Monday, 25 July 2011

Private Road.

BFI Flipside DVD.
Swinging London is well and truly over in Barney Platt-Mills second feature film Private Road (1971). In his brilliant first feature Bronco Bullfrog (1969) he dealt with an East End of London working class community and the dead-end lives of British teenagers in 1969. In this his latest release on the BFI Flipside series he explores the lives’ of a group of confused middle class post hippies.

Ann Halpern is from a middle class suburban family residing in Esher. Through her fathers connections she gets a job as a secretary working for a publishing company in London where she meets a promising young writer called Peter Morrissey. The pair soon get into a relationship and move in to a flat together much to the displeasure of her parents. Following a confrontation between Ann’s father and Peter the couple decide to decamp to a remote, but beautiful coastal cottage so that Peter can concentrate on his writing. Anne soon tires of rural living and they both move back to London with an added complication: Ann is expecting a child! A domesticated life beckons and Peter writing is going nowhere, so he is forced to get a job in an advertising agency that he hates. He seeks the advice of an ex heroin-addicted friend Stephan about the future direction of his life!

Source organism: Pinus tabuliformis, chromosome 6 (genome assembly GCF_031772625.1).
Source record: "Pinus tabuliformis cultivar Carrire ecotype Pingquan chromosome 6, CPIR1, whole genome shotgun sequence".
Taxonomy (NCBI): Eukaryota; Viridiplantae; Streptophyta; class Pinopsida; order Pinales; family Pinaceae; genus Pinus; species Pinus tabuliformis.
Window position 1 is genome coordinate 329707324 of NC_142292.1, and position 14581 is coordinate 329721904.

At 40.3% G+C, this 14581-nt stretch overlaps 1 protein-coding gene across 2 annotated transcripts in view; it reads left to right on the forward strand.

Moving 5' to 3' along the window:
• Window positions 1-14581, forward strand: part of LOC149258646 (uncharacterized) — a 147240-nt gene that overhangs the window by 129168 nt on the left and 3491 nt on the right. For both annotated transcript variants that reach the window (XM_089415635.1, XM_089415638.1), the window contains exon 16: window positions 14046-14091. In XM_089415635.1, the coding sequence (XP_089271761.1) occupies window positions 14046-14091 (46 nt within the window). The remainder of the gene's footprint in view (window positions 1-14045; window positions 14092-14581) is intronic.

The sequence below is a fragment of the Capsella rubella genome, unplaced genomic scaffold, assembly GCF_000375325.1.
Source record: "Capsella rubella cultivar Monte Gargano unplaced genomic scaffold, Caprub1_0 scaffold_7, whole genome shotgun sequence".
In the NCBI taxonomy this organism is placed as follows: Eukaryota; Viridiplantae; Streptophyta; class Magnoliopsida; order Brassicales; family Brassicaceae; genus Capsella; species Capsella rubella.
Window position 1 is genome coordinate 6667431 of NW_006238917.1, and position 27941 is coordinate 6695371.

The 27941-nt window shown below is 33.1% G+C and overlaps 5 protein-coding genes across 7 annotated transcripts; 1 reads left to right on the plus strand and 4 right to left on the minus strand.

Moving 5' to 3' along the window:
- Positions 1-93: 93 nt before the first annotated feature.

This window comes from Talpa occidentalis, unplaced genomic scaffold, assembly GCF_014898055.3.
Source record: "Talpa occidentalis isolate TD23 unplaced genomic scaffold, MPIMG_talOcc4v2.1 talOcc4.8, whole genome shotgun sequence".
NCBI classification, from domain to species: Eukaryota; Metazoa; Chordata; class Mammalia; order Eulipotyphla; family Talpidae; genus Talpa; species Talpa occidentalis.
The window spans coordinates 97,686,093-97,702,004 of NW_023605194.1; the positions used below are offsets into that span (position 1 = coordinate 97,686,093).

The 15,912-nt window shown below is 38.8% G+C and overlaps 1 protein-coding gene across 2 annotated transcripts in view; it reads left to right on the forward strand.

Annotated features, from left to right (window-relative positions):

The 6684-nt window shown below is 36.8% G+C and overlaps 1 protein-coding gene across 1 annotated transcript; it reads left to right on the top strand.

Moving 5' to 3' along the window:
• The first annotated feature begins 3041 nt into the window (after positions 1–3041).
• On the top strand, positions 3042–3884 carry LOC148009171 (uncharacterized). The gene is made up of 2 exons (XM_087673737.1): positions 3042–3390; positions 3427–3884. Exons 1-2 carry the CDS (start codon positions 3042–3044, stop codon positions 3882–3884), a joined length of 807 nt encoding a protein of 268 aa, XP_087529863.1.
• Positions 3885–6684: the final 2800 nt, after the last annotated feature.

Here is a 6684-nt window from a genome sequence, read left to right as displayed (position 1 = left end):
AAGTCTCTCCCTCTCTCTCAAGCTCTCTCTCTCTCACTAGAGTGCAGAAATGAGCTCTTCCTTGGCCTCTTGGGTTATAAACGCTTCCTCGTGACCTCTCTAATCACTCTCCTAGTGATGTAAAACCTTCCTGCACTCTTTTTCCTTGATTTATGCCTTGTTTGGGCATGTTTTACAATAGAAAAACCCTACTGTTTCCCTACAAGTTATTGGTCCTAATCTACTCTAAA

Susan Penhaligon.

As with Platt-Mills previous work he gets the best from his cast whose performances are very naturally and unforced, a style of direction that is almost documentary in its approach. Filmed totally on location it enjoys a very interesting cast. Peter Morrissey is played by Bruce Robinson who wrote and directed the British cult classic Withnail and I (1986) a film set in London during 1969 which is alleged to replicate Robinsons experiences as a chronic alcoholic and resting actor living in squalor in London’s Camden Town. Susan Penhaligon who plays Ann Halpern is best known for her television roles, for example Bouquet of Barbed Wire in the seventies. Michael Feast, who wrote the music for the film, portrays Stephen. A quiet film that say’s a lot.

Robinson and Michael Feast.

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